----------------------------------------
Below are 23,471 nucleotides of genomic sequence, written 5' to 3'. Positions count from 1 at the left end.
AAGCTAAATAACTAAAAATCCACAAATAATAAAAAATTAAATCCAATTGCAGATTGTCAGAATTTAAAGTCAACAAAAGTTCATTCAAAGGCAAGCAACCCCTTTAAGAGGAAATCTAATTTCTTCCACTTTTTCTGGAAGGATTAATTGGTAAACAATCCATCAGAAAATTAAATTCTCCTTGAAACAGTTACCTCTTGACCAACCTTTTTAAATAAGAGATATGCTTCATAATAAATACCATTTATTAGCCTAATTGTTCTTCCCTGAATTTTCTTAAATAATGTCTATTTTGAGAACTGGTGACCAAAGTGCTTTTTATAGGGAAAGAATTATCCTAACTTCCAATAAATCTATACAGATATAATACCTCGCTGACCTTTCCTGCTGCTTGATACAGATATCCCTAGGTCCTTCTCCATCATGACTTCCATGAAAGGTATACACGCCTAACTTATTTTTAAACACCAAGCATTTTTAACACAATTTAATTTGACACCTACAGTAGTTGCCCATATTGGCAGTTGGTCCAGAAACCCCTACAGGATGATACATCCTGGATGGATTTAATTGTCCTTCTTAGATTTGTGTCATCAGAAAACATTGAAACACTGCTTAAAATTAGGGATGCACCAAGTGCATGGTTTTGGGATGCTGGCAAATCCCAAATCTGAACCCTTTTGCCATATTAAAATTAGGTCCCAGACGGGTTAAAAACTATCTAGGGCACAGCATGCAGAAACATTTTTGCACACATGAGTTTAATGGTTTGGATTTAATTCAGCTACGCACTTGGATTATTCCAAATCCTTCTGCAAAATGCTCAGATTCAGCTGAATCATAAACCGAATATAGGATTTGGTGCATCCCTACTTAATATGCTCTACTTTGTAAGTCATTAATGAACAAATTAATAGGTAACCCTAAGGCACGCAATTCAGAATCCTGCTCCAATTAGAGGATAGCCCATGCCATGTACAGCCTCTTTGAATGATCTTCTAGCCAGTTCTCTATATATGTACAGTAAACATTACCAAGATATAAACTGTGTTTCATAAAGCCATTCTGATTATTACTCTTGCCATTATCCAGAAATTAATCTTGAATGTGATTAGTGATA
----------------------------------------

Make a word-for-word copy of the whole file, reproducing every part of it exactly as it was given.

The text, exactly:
Below are 23,471 nucleotides of genomic sequence, written 5' to 3'. Positions count from 1 at the left end.
AAGCTAAATAACTAAAAATCCACAAATAATAAAAAATTAAATCCAATTGCAGATTGTCAGAATTTAAAGTCAACAAAAGTTCATTCAAAGGCAAGCAACCCCTTTAAGAGGAAATCTAATTTCTTCCACTTTTTCTGGAAGGATTAATTGGTAAACAATCCATCAGAAAATTAAATTCTCCTTGAAACAGTTACCTCTTGACCAACCTTTTTAAATAAGAGATATGCTTCATAATAAATACCATTTATTAGCCTAATTGTTCTTCCCTGAATTTTCTTAAATAATGTCTATTTTGAGAACTGGTGACCAAAGTGCTTTTTATAGGGAAAGAATTATCCTAACTTCCAATAAATCTATACAGATATAATACCTCGCTGACCTTTCCTGCTGCTTGATACAGATATCCCTAGGTCCTTCTCCATCATGACTTCCATGAAAGGTATACACGCCTAACTTATTTTTAAACACCAAGCATTTTTAACACAATTTAATTTGACACCTACAGTAGTTGCCCATATTGGCAGTTGGTCCAGAAACCCCTACAGGATGATACATCCTGGATGGATTTAATTGTCCTTCTTAGATTTGTGTCATCAGAAAACATTGAAACACTGCTTAAAATTAGGGATGCACCAAGTGCATGGTTTTGGGATGCTGGCAAATCCCAAATCTGAACCCTTTTGCCATATTAAAATTAGGTCCCAGACGGGTTAAAAACTATCTAGGGCACAGCATGCAGAAACATTTTTGCACACATGAGTTTAATGGTTTGGATTTAATTCAGCTACGCACTTGGATTATTCCAAATCCTTCTGCAAAATGCTCAGATTCAGCTGAATCATAAACCGAATATAGGATTTGGTGCATCCCTACTTAATATGCTCTACTTTGTAAGTCATTAATGAACAAATTAATAGGTAACCCTAAGGCACGCAATTCAGAATCCTGCTCCAATTAGAGGATAGCCCATGCCATGTACAGCCTCTTTGAATGATCTTCTAGCCAGTTCTCTATATATGTACAGTAAACATTACCAAGATATAAACTGTGTTTCATAAAGCCATTCTGATTATTACTCTTGCCATTATCCAGAAATTAATCTTGAATGTGATTAGTGATA